By Meredith Brustlin, CMNH Educator
Foodworks is such a fun program that we host at The Children’s Museum of New Hampshire. It promotes healthy eating, families cooking together, and delicious food that you can find at your neighborhood Hannaford!
I have to say, the recipe I’m sharing today is now a favorite of mine. It’s so awesome that I actually kept myself awake a little bit last night thinking about how excited I was to make it again in the morning...it’s true! There’s nothing NOT to like about it!
I am sharing sheet pan pancakes today. This recipe is a huge time saver, it’s an easy one for adults and children to create together, has lots of opportunities for food creativity, and is ready in about 20 minutes--no standing over the griddle for hours flipping flapjacks!
Here’s how to make your own!
First - gather your ingredients
- 2 cups pancake mix (I used Hannaford brand, obviously!)
- 1 cup milk
- 2 eggs
- 1 teaspoon vanilla extract
- These are up to you! I used blueberries on one portion of my pancake and raspberries with chocolate chips on another--and left some plain!
- Also, I used frozen fruit for my toppings and it cooks up just fine, but feel free to use fresh or whatever you have on hand.
- Preheat your oven to 425 degrees
- Prep your pan/pans by putting down a sheet of parchment paper and a quick spray of cooking oil.
- I used a 10 X 14 “jelly roll” pan. Just make sure it has edges and isn’t one of those flat cookie sheets. My pan made my pancake quite fluffy--which I loved! If you’d like your pancake a little flatter, use a slightly bigger pan.
- In a mixing bowl, add pancake mix, milk, eggs, and vanilla extract. Whisk together until smooth.
- Pour the batter onto your pan and spread it out evenly
- Add your toppings!
- Cooking time will vary depending on your oven and the thickness of your pancake. I set my timer for 7 minutes, checked it, and then set it for an additional 3 minutes. It can take anywhere between 5-15 minutes so stay close and keep checking!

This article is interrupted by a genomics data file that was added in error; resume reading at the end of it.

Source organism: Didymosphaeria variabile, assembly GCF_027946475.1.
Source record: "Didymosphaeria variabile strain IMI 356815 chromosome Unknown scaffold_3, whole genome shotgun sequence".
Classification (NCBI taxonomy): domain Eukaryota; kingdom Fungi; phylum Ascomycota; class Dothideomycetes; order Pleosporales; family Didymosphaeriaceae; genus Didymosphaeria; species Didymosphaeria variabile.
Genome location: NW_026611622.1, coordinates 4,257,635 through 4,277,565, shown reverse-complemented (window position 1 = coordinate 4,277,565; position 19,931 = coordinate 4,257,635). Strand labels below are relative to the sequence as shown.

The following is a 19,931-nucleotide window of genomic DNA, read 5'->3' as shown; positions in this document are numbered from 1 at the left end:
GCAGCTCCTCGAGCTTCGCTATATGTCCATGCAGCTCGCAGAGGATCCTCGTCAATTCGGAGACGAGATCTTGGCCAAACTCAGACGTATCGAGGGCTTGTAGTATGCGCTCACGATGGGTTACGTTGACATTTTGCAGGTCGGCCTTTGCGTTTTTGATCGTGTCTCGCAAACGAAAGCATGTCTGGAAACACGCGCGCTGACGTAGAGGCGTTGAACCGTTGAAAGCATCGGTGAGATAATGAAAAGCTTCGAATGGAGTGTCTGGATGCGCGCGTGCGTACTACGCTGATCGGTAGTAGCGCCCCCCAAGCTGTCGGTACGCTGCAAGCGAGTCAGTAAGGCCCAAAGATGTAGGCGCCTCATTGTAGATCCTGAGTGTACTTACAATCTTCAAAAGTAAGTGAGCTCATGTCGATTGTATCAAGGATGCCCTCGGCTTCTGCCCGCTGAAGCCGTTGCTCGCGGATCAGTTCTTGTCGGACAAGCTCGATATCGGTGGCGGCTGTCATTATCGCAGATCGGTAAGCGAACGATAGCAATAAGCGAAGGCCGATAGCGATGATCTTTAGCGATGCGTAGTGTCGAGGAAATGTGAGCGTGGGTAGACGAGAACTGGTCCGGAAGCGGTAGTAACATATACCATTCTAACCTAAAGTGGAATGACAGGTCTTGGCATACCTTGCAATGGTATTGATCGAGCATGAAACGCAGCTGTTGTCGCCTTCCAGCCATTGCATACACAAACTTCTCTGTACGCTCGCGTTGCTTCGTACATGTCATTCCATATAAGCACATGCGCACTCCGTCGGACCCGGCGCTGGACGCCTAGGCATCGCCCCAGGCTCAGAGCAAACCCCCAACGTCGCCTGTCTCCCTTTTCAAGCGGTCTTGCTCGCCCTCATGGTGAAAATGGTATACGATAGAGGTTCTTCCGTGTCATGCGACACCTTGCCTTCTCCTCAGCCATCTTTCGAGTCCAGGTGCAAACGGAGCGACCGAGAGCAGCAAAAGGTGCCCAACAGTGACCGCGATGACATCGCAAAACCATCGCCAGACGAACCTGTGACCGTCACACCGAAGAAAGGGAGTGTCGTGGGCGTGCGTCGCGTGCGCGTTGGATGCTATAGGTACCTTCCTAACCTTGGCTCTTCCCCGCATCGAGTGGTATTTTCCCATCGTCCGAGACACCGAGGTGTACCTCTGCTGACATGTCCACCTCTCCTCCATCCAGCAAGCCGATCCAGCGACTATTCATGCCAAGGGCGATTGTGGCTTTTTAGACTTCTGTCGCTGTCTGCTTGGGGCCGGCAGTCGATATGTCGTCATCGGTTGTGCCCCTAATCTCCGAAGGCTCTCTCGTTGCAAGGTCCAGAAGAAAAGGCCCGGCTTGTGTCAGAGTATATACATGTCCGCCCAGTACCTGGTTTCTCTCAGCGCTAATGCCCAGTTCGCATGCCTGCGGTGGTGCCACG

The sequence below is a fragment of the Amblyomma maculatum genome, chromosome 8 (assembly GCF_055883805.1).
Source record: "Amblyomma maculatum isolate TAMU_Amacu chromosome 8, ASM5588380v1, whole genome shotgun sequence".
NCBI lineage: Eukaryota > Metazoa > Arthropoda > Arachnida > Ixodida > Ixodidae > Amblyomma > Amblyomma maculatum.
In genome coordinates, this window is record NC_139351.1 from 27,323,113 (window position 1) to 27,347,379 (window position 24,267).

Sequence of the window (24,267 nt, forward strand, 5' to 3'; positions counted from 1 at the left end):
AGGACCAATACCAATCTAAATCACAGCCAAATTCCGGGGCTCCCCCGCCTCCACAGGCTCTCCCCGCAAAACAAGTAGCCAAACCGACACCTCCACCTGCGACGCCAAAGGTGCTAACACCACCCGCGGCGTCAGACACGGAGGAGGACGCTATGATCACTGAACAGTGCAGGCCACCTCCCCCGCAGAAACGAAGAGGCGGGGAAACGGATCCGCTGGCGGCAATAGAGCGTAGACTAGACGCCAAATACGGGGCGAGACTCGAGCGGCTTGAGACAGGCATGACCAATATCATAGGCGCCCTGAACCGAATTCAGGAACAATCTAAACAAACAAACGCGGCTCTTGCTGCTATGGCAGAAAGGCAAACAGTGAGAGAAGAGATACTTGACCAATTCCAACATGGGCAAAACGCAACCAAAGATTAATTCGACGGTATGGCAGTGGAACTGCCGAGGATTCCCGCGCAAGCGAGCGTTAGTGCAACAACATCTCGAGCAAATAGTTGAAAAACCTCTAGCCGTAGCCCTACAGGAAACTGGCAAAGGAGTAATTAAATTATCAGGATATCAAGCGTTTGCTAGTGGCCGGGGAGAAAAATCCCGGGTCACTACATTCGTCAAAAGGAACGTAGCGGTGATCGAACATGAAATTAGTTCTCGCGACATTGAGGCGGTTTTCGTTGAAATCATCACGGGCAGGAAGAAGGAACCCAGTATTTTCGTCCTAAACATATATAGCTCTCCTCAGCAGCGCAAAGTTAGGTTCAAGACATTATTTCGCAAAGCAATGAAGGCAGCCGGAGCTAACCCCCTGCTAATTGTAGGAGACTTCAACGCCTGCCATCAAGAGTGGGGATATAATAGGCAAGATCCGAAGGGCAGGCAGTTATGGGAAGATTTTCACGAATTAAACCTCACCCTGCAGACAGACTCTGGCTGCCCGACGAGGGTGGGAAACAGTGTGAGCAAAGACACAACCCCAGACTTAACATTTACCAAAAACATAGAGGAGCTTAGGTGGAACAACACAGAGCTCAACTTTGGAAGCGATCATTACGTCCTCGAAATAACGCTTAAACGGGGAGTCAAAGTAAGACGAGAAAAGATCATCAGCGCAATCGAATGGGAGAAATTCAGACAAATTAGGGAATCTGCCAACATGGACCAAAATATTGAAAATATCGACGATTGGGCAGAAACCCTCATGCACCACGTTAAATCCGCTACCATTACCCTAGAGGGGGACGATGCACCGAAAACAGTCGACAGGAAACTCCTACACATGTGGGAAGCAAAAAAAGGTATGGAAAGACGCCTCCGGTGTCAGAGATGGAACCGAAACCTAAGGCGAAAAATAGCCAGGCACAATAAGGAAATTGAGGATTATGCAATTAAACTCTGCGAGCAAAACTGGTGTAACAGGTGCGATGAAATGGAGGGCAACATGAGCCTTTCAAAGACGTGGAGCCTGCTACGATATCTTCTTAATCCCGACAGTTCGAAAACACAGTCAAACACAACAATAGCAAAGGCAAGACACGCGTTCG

More thoughts (I told you, I really like this recipe):
- I love that this recipe bakes the pancake instead of frying it. Not only does this cut down on the amount of oil used to create the recipe, it also cuts down on mess and clean-up! (And, I don’t know if it’s just me and my old house--but whenever we make pancakes on the stove, our house smells like burning pancake oil for ~48 hours---not the case with this recipe!)
- Instead of a normal pancake mixture that might only use water, this recipe adds in milk and eggs to give it a bit more protein.
- The toppings are so fun! You can really add whatever you want to this. I like that it can all be done in a single pan--so if the grown-ups are craving some blueberries and kids just want plain pancakes, it’s still all finished, warm, and ready to eat at the same time.
Thank you to Hannaford for sponsoring this great program! I hope you enjoy sheet pan pancakes!
Our latest FoodWorks (Sponsored by Hannaford!) event here at the museum was all about healthy desserts and sweet treats. We had a blast and many of our visitors wanted the recipes for our tasty snacks.
Here’s what was on the menu:
KETTLECORN (Popcorn Indiana brand, in the red bag)
- Popcorn is a snack that is a healthy whole grain and a good source of fiber
VANILLA GREEK YOGURT with blueberries and mini chocolate chips
- Vanilla Greek yogurt is a great source of protein and calcium. Blueberries are full of healthy vitamins and a bit of chocolate makes this healthy snack a sweet treat!
COCONUT YOGURT CARAMEL DIP with green apples
- Caramel, usually made with heavy cream, is replaced with coconut milk yogurt in this recipe—which makes it a healthy alternative without all the fat, calories, corn syrup or artificial ingredients.
NO-BAKE CHOCOLATE AND SUN-BUTTER COOKIE BITES
- These cookies are a nut-free alternative to popular peanut butter no-bakes but have a similar flavor! The sun butter also makes them a high protein snack—but they are not high in added sugar!
The only two desserts that required any “cooking” effort (and it was very little) were the caramel dip and no-bake cookies. The recipes for those are below.
Healthy Caramel Yogurt Dip
(Makes about 1 cup)
- One container yogurt (We used So Delicious coconut milk yogurt) (170g)
- 1/8 tsp salt
- 2 tbsp pure maple syrup
- ¼ cup brown sugar
- 1 tsp pure vanilla extract
- Put maple syrup, salt and brown sugar in a microwave safe dish and microwave on high in 10-second intervals until brown sugar starts to dissolve (If you do not have a microwave, heat in a small saucepan until sugar dissolves—or you can skip this step and just add the additional ingredients!)
- Stir in vanilla extract and yogurt
- Allow to cool
- This will get thicker if you leave it in the fridge overnight